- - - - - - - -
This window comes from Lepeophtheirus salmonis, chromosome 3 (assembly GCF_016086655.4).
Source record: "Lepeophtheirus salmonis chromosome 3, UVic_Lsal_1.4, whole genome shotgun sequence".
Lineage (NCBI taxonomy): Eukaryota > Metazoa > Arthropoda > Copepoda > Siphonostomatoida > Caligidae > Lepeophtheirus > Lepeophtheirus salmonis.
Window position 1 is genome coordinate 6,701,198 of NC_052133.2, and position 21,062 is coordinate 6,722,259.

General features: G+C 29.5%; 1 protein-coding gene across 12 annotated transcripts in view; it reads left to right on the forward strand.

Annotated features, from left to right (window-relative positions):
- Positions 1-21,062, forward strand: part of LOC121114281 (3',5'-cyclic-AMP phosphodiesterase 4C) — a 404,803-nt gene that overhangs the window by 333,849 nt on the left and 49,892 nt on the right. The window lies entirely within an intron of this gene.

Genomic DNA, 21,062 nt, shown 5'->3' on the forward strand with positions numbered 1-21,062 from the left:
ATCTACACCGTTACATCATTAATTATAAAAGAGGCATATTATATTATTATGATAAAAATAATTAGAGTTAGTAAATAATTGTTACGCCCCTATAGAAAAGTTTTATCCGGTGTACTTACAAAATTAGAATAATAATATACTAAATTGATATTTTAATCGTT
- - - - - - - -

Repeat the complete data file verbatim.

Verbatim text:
This window comes from Lepeophtheirus salmonis, chromosome 3 (assembly GCF_016086655.4).
Source record: "Lepeophtheirus salmonis chromosome 3, UVic_Lsal_1.4, whole genome shotgun sequence".
Lineage (NCBI taxonomy): Eukaryota > Metazoa > Arthropoda > Copepoda > Siphonostomatoida > Caligidae > Lepeophtheirus > Lepeophtheirus salmonis.
Window position 1 is genome coordinate 6,701,198 of NC_052133.2, and position 21,062 is coordinate 6,722,259.

General features: G+C 29.5%; 1 protein-coding gene across 12 annotated transcripts in view; it reads left to right on the forward strand.

Annotated features, from left to right (window-relative positions):
- Positions 1-21,062, forward strand: part of LOC121114281 (3',5'-cyclic-AMP phosphodiesterase 4C) — a 404,803-nt gene that overhangs the window by 333,849 nt on the left and 49,892 nt on the right. The window lies entirely within an intron of this gene.

Genomic DNA, 21,062 nt, shown 5'->3' on the forward strand with positions numbered 1-21,062 from the left:
ATCTACACCGTTACATCATTAATTATAAAAGAGGCATATTATATTATTATGATAAAAATAATTAGAGTTAGTAAATAATTGTTACGCCCCTATAGAAAAGTTTTATCCGGTGTACTTACAAAATTAGAATAATAATATACTAAATTGATATTTTAATCGTT